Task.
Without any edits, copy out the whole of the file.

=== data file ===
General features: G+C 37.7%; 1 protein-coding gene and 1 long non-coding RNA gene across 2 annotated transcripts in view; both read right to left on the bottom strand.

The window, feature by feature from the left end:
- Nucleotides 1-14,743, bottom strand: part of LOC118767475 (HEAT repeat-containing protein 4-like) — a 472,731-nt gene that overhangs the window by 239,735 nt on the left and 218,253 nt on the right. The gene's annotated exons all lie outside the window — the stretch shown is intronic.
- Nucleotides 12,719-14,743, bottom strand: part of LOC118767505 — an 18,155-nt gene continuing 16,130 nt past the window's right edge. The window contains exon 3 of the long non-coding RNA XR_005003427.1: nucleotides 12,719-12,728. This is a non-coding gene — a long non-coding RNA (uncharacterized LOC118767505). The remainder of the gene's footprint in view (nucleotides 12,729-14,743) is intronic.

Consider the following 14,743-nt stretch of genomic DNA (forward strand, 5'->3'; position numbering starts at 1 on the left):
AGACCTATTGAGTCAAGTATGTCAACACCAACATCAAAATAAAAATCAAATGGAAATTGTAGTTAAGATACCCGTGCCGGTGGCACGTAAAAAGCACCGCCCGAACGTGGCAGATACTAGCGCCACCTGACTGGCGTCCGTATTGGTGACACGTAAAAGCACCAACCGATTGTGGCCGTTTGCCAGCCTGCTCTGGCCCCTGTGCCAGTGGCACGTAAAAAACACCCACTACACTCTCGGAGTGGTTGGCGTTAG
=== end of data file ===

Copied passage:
General features: G+C 37.7%; 1 protein-coding gene and 1 long non-coding RNA gene across 2 annotated transcripts in view; both read right to left on the bottom strand.

The window, feature by feature from the left end:
- Nucleotides 1-14,743, bottom strand: part of LOC118767475 (HEAT repeat-containing protein 4-like) — a 472,731-nt gene that overhangs the window by 239,735 nt on the left and 218,253 nt on the right. The gene's annotated exons all lie outside the window — the stretch shown is intronic.
- Nucleotides 12,719-14,743, bottom strand: part of LOC118767505 — an 18,155-nt gene continuing 16,130 nt past the window's right edge. The window contains exon 3 of the long non-coding RNA XR_005003427.1: nucleotides 12,719-12,728. This is a non-coding gene — a long non-coding RNA (uncharacterized LOC118767505). The remainder of the gene's footprint in view (nucleotides 12,729-14,743) is intronic.

Consider the following 14,743-nt stretch of genomic DNA (forward strand, 5'->3'; position numbering starts at 1 on the left):
AGACCTATTGAGTCAAGTATGTCAACACCAACATCAAAATAAAAATCAAATGGAAATTGTAGTTAAGATACCCGTGCCGGTGGCACGTAAAAAGCACCGCCCGAACGTGGCAGATACTAGCGCCACCTGACTGGCGTCCGTATTGGTGACACGTAAAAGCACCAACCGATTGTGGCCGTTTGCCAGCCTGCTCTGGCCCCTGTGCCAGTGGCACGTAAAAAACACCCACTACACTCTCGGAGTGGTTGGCGTTAG